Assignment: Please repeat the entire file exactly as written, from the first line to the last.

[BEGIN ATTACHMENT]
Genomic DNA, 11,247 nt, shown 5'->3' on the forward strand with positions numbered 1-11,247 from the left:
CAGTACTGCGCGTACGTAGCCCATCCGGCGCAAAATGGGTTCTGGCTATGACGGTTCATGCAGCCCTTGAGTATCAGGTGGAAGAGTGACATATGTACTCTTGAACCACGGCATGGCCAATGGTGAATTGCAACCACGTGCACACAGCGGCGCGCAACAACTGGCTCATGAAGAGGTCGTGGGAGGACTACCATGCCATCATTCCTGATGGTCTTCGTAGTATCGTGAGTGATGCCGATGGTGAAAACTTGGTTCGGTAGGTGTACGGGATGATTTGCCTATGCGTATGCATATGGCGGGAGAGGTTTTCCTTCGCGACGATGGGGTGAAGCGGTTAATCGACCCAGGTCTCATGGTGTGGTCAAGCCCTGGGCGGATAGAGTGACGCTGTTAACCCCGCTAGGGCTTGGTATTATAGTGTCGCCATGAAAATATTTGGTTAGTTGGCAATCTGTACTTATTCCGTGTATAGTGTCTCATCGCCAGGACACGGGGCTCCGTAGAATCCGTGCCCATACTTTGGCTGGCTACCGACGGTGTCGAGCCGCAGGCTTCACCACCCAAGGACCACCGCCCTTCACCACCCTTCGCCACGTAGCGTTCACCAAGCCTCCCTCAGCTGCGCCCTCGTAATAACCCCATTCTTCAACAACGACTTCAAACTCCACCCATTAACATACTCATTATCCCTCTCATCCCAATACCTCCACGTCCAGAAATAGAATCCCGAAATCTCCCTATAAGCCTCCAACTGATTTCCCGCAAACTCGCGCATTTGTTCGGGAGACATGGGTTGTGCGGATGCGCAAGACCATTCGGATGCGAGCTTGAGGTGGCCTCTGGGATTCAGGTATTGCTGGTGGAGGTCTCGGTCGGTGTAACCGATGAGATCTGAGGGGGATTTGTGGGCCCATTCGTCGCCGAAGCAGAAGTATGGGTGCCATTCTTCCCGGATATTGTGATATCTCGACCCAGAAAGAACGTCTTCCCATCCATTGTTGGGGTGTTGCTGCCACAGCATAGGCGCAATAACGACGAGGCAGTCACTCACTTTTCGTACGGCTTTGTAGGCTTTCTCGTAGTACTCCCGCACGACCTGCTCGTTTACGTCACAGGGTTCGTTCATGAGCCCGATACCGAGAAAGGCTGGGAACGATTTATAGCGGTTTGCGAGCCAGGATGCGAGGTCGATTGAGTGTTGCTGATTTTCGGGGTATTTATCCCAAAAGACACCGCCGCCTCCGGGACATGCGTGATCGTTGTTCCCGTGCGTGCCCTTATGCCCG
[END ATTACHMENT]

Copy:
Genomic DNA, 11,247 nt, shown 5'->3' on the forward strand with positions numbered 1-11,247 from the left:
CAGTACTGCGCGTACGTAGCCCATCCGGCGCAAAATGGGTTCTGGCTATGACGGTTCATGCAGCCCTTGAGTATCAGGTGGAAGAGTGACATATGTACTCTTGAACCACGGCATGGCCAATGGTGAATTGCAACCACGTGCACACAGCGGCGCGCAACAACTGGCTCATGAAGAGGTCGTGGGAGGACTACCATGCCATCATTCCTGATGGTCTTCGTAGTATCGTGAGTGATGCCGATGGTGAAAACTTGGTTCGGTAGGTGTACGGGATGATTTGCCTATGCGTATGCATATGGCGGGAGAGGTTTTCCTTCGCGACGATGGGGTGAAGCGGTTAATCGACCCAGGTCTCATGGTGTGGTCAAGCCCTGGGCGGATAGAGTGACGCTGTTAACCCCGCTAGGGCTTGGTATTATAGTGTCGCCATGAAAATATTTGGTTAGTTGGCAATCTGTACTTATTCCGTGTATAGTGTCTCATCGCCAGGACACGGGGCTCCGTAGAATCCGTGCCCATACTTTGGCTGGCTACCGACGGTGTCGAGCCGCAGGCTTCACCACCCAAGGACCACCGCCCTTCACCACCCTTCGCCACGTAGCGTTCACCAAGCCTCCCTCAGCTGCGCCCTCGTAATAACCCCATTCTTCAACAACGACTTCAAACTCCACCCATTAACATACTCATTATCCCTCTCATCCCAATACCTCCACGTCCAGAAATAGAATCCCGAAATCTCCCTATAAGCCTCCAACTGATTTCCCGCAAACTCGCGCATTTGTTCGGGAGACATGGGTTGTGCGGATGCGCAAGACCATTCGGATGCGAGCTTGAGGTGGCCTCTGGGATTCAGGTATTGCTGGTGGAGGTCTCGGTCGGTGTAACCGATGAGATCTGAGGGGGATTTGTGGGCCCATTCGTCGCCGAAGCAGAAGTATGGGTGCCATTCTTCCCGGATATTGTGATATCTCGACCCAGAAAGAACGTCTTCCCATCCATTGTTGGGGTGTTGCTGCCACAGCATAGGCGCAATAACGACGAGGCAGTCACTCACTTTTCGTACGGCTTTGTAGGCTTTCTCGTAGTACTCCCGCACGACCTGCTCGTTTACGTCACAGGGTTCGTTCATGAGCCCGATACCGAGAAAGGCTGGGAACGATTTATAGCGGTTTGCGAGCCAGGATGCGAGGTCGATTGAGTGTTGCTGATTTTCGGGGTATTTATCCCAAAAGACACCGCCGCCTCCGGGACATGCGTGATCGTTGTTCCCGTGCGTGCCCTTATGCCCG